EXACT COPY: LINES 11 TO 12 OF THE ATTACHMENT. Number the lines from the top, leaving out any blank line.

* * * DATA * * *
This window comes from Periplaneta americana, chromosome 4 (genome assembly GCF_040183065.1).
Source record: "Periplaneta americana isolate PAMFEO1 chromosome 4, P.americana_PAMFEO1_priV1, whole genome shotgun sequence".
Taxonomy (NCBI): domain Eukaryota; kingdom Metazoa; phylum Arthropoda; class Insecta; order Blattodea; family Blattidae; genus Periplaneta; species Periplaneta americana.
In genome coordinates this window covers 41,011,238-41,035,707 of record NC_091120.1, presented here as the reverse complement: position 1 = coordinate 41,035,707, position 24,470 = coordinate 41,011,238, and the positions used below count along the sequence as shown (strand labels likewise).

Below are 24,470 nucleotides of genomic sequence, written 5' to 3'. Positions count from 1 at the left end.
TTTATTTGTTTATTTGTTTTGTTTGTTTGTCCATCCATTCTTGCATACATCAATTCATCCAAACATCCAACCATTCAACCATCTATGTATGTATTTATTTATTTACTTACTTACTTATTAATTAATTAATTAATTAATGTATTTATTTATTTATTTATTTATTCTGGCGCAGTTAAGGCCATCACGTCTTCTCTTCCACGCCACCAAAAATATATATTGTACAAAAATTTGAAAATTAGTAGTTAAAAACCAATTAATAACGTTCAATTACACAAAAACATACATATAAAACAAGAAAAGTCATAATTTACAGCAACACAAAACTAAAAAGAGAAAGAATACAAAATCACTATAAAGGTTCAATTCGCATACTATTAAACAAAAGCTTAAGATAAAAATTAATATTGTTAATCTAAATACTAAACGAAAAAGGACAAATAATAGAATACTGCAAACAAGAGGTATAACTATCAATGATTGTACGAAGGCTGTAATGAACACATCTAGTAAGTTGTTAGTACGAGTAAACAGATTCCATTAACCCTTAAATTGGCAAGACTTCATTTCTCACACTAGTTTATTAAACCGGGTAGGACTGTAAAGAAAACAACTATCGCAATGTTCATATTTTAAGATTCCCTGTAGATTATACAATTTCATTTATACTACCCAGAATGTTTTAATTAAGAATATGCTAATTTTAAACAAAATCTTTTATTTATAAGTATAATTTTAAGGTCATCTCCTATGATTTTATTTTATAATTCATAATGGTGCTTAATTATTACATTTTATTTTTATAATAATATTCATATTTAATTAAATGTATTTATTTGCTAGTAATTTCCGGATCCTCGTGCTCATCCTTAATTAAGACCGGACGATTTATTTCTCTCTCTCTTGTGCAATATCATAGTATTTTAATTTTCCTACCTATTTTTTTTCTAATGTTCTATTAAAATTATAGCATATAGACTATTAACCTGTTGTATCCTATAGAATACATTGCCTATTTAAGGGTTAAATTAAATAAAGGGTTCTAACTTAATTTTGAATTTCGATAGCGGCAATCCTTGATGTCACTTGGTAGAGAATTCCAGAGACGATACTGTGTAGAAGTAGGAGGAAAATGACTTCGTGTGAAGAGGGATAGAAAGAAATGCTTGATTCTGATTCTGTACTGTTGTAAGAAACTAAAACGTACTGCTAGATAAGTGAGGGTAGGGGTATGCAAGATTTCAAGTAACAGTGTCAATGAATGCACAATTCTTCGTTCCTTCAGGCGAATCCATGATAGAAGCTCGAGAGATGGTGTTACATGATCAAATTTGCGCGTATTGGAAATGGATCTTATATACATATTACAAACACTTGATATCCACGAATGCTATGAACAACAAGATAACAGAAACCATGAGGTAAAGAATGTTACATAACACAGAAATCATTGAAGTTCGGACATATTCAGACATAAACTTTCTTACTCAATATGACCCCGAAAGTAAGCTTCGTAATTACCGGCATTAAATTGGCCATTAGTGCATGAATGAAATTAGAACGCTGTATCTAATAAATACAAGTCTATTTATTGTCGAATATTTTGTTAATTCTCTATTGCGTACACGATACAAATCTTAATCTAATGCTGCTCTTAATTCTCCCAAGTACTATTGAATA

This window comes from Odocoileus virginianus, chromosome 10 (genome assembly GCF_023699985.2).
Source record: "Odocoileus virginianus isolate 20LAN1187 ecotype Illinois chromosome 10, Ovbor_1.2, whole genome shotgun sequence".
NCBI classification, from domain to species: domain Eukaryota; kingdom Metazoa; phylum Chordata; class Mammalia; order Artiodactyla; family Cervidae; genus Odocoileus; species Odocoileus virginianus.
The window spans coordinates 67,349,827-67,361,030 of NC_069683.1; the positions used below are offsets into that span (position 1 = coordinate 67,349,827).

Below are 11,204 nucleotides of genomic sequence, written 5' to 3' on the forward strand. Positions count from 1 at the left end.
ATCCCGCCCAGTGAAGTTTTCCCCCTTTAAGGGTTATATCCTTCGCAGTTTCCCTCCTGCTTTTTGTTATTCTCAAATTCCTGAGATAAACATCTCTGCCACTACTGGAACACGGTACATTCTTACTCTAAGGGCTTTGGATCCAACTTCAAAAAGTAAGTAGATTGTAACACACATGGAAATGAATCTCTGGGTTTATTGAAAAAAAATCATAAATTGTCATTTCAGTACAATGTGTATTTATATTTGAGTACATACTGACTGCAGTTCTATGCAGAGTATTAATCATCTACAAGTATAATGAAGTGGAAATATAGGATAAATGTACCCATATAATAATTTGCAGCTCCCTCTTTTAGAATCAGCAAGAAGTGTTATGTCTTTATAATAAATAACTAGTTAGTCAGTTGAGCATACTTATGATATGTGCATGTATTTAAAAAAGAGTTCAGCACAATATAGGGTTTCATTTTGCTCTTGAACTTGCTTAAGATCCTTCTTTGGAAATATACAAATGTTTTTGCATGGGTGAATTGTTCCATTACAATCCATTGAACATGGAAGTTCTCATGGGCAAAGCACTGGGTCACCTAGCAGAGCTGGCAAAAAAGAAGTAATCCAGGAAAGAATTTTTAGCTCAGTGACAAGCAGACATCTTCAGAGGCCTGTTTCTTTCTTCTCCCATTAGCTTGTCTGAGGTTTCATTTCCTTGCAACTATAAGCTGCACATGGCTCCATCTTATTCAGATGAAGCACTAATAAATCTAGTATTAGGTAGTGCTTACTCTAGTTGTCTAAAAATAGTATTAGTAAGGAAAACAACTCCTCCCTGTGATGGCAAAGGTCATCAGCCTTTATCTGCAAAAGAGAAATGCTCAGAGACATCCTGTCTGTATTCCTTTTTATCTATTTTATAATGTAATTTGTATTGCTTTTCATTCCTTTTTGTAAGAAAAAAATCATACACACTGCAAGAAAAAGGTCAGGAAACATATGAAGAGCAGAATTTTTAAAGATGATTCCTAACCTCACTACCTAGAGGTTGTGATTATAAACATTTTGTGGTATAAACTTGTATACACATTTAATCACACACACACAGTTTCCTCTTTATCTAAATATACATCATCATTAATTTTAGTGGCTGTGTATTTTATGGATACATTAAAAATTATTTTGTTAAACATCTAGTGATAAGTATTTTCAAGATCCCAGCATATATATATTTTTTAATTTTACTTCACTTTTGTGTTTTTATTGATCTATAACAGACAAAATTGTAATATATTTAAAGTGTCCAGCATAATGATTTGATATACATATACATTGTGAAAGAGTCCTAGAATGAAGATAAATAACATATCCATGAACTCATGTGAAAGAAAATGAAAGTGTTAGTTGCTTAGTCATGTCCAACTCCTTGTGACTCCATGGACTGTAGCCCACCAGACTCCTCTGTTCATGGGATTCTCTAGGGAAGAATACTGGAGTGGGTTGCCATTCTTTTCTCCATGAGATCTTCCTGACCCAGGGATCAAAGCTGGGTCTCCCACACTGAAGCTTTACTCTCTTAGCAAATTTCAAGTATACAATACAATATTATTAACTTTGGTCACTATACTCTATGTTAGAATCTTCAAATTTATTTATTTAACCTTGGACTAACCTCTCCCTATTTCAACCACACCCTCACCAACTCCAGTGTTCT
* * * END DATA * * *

Below are 11,204 nucleotides of genomic sequence, written 5' to 3' on the forward strand. Positions count from 1 at the left end.
ATCCCGCCCAGTGAAGTTTTCCCCCTTTAAGGGTTATATCCTTCGCAGTTTCCCTCCTGCTTTTTGTTATTCTCAAATTCCTGAGATAAACATCTCTGCCACTACTGGAACACGGTACATTCTTACTCTAAGGGCTTTGGATCCAACTTCAAAAAGTAAGTAGATTGTAACACACATGGAAATGAATCTCTGGGTTTATTGAAAAAAAATCATAAATTGTCATTTCAGTACAATGTGTATTTATATTTGAGTACATACTGACTGCAGTTCTATGCAGAGTATTAATCATCTACAAGTATAATGAAGTGGAAATATAGGATAAATGTACCCATATAATAATTTGCAGCTCCCTCTTTTAGAATCAGCAAGAAGTGTTATGTCTTTATAATAAATAACTAGTTAGTCAGTTGAGCATACTTATGATATGTGCATGTATTTAAAAAAGAGTTCAGCACAATATAGGGTTTCATTTTGCTCTTGAACTTGCTTAAGATCCTTCTTTGGAAATATACAAATGTTTTTGCATGGGTGAATTGTTCCATTACAATCCATTGAACATGGAAGTTCTCATGGGCAAAGCACTGGGTCACCTAGCAGAGCTGGCAAAAAAGAAGTAATCCAGGAAAGAATTTTTAGCTCAGTGACAAGCAGACATCTTCAGAGGCCTGTTTCTTTCTTCTCCCATTAGCTTGTCTGAGGTTTCATTTCCTTGCAACTATAAGCTGCACATGGCTCCATCTTATTCAGATGAAGCACTAATAAATCTAGTATTAGGTAGTGCTTACTCTAGTTGTCTAAAAATAGTATTAGTAAGGAAAACAACTCCTCCCTGTGATGGCAAAGGTCATCAGCCTTTATCTGCAAAAGAGAAATGCTCAGAGACATCCTGTCTGTATTCCTTTTTATCTATTTTATAATGTAATTTGTATTGCTTTTCATTCCTTTTTGTAAGAAAAAAATCATACACACTGCAAGAAAAAGGTCAGGAAACATATGAAGAGCAGAATTTTTAAAGATGATTCCTAACCTCACTACCTAGAGGTTGTGATTATAAACATTTTGTGGTATAAACTTGTATACACATTTAATCACACACACACAGTTTCCTCTTTATCTAAATATACATCATCATTAATTTTAGTGGCTGTGTATTTTATGGATACATTAAAAATTATTTTGTTAAACATCTAGTGATAAGTATTTTCAAGATCCCAGCATATATATATTTTTTAATTTTACTTCACTTTTGTGTTTTTATTGATCTATAACAGACAAAATTGTAATATATTTAAAGTGTCCAGCATAATGATTTGATATACATATACATTGTGAAAGAGTCCTAGAATGAAGATAAATAACATATCCATGAACTCATGTGAAAGAAAATGAAAGTGTTAGTTGCTTAGTCATGTCCAACTCCTTGTGACTCCATGGACTGTAGCCCACCAGACTCCTCTGTTCATGGGATTCTCTAGGGAAGAATACTGGAGTGGGTTGCCATTCTTTTCTCCATGAGATCTTCCTGACCCAGGGATCAAAGCTGGGTCTCCCACACTGAAGCTTTACTCTCTTAGCAAATTTCAAGTATACAATACAATATTATTAACTTTGGTCACTATACTCTATGTTAGAATCTTCAAATTTATTTATTTAACCTTGGACTAACCTCTCCCTATTTCAACCACACCCTCACCAACTCCAGTGTTCT